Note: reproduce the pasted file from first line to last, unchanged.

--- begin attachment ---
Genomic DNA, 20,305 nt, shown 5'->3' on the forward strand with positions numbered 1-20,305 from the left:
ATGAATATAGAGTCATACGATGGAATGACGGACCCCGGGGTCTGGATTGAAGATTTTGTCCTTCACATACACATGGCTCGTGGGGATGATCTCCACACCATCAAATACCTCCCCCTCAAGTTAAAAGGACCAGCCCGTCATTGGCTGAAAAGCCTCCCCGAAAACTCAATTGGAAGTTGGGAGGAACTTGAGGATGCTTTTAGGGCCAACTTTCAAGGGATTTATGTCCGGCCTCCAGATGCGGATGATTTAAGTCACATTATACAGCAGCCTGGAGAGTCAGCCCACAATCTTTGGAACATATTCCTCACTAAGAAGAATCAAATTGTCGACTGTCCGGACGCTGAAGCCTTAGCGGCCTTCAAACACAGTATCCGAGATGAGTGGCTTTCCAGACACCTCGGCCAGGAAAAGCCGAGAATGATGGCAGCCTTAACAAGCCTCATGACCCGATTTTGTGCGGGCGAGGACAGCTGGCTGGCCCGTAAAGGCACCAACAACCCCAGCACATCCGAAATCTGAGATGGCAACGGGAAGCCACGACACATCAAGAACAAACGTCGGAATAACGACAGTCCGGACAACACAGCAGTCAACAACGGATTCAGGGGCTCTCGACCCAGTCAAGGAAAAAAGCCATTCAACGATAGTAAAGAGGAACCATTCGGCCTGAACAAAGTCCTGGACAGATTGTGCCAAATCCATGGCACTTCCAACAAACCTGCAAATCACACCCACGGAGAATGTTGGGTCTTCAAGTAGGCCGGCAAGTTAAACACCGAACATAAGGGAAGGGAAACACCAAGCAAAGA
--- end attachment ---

Genomic DNA, 20,305 nt, shown 5'->3' on the forward strand with positions numbered 1-20,305 from the left:
ATGAATATAGAGTCATACGATGGAATGACGGACCCCGGGGTCTGGATTGAAGATTTTGTCCTTCACATACACATGGCTCGTGGGGATGATCTCCACACCATCAAATACCTCCCCCTCAAGTTAAAAGGACCAGCCCGTCATTGGCTGAAAAGCCTCCCCGAAAACTCAATTGGAAGTTGGGAGGAACTTGAGGATGCTTTTAGGGCCAACTTTCAAGGGATTTATGTCCGGCCTCCAGATGCGGATGATTTAAGTCACATTATACAGCAGCCTGGAGAGTCAGCCCACAATCTTTGGAACATATTCCTCACTAAGAAGAATCAAATTGTCGACTGTCCGGACGCTGAAGCCTTAGCGGCCTTCAAACACAGTATCCGAGATGAGTGGCTTTCCAGACACCTCGGCCAGGAAAAGCCGAGAATGATGGCAGCCTTAACAAGCCTCATGACCCGATTTTGTGCGGGCGAGGACAGCTGGCTGGCCCGTAAAGGCACCAACAACCCCAGCACATCCGAAATCTGAGATGGCAACGGGAAGCCACGACACATCAAGAACAAACGTCGGAATAACGACAGTCCGGACAACACAGCAGTCAACAACGGATTCAGGGGCTCTCGACCCAGTCAAGGAAAAAAGCCATTCAACGATAGTAAAGAGGAACCATTCGGCCTGAACAAAGTCCTGGACAGATTGTGCCAAATCCATGGCACTTCCAACAAACCTGCAAATCACACCCACGGAGAATGTTGGGTCTTCAAGTAGGCCGGCAAGTTAAACACCGAACATAAGGGAAGGGAAACACCAAGCAAAGA